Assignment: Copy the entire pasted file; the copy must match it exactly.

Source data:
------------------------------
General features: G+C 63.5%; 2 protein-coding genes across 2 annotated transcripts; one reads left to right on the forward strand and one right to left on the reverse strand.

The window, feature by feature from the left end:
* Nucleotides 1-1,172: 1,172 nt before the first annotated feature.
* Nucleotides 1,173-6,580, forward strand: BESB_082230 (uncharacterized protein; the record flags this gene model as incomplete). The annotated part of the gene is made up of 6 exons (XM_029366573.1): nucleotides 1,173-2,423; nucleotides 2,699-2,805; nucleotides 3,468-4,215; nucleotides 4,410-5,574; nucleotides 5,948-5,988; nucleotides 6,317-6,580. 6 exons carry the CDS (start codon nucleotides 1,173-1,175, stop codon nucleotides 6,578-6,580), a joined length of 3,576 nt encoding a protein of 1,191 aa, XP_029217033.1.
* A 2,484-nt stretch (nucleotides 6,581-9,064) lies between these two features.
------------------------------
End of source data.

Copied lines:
General features: G+C 63.5%; 2 protein-coding genes across 2 annotated transcripts; one reads left to right on the forward strand and one right to left on the reverse strand.

The window, feature by feature from the left end:
* Nucleotides 1-1,172: 1,172 nt before the first annotated feature.
* Nucleotides 1,173-6,580, forward strand: BESB_082230 (uncharacterized protein; the record flags this gene model as incomplete). The annotated part of the gene is made up of 6 exons (XM_029366573.1): nucleotides 1,173-2,423; nucleotides 2,699-2,805; nucleotides 3,468-4,215; nucleotides 4,410-5,574; nucleotides 5,948-5,988; nucleotides 6,317-6,580. 6 exons carry the CDS (start codon nucleotides 1,173-1,175, stop codon nucleotides 6,578-6,580), a joined length of 3,576 nt encoding a protein of 1,191 aa, XP_029217033.1.
* A 2,484-nt stretch (nucleotides 6,581-9,064) lies between these two features.